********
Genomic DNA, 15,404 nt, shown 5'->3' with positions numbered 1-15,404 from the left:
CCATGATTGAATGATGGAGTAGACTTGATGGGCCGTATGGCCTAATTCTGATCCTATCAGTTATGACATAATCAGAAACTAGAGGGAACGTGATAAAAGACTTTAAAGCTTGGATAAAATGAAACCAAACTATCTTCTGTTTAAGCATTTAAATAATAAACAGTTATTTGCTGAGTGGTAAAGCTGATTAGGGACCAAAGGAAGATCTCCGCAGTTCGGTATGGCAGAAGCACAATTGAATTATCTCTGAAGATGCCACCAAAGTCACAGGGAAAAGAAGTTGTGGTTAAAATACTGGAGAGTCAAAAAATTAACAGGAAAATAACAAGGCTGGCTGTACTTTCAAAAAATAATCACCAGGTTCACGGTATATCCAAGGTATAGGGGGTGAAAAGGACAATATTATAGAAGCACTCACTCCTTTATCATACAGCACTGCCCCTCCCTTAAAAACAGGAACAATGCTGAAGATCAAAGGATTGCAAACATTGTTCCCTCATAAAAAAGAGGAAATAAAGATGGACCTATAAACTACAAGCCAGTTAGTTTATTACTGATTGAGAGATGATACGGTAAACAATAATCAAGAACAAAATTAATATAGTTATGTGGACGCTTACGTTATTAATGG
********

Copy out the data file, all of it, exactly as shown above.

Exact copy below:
Genomic DNA, 15,404 nt, shown 5'->3' with positions numbered 1-15,404 from the left:
CCATGATTGAATGATGGAGTAGACTTGATGGGCCGTATGGCCTAATTCTGATCCTATCAGTTATGACATAATCAGAAACTAGAGGGAACGTGATAAAAGACTTTAAAGCTTGGATAAAATGAAACCAAACTATCTTCTGTTTAAGCATTTAAATAATAAACAGTTATTTGCTGAGTGGTAAAGCTGATTAGGGACCAAAGGAAGATCTCCGCAGTTCGGTATGGCAGAAGCACAATTGAATTATCTCTGAAGATGCCACCAAAGTCACAGGGAAAAGAAGTTGTGGTTAAAATACTGGAGAGTCAAAAAATTAACAGGAAAATAACAAGGCTGGCTGTACTTTCAAAAAATAATCACCAGGTTCACGGTATATCCAAGGTATAGGGGGTGAAAAGGACAATATTATAGAAGCACTCACTCCTTTATCATACAGCACTGCCCCTCCCTTAAAAACAGGAACAATGCTGAAGATCAAAGGATTGCAAACATTGTTCCCTCATAAAAAAGAGGAAATAAAGATGGACCTATAAACTACAAGCCAGTTAGTTTATTACTGATTGAGAGATGATACGGTAAACAATAATCAAGAACAAAATTAATATAGTTATGTGGACGCTTACGTTATTAATGG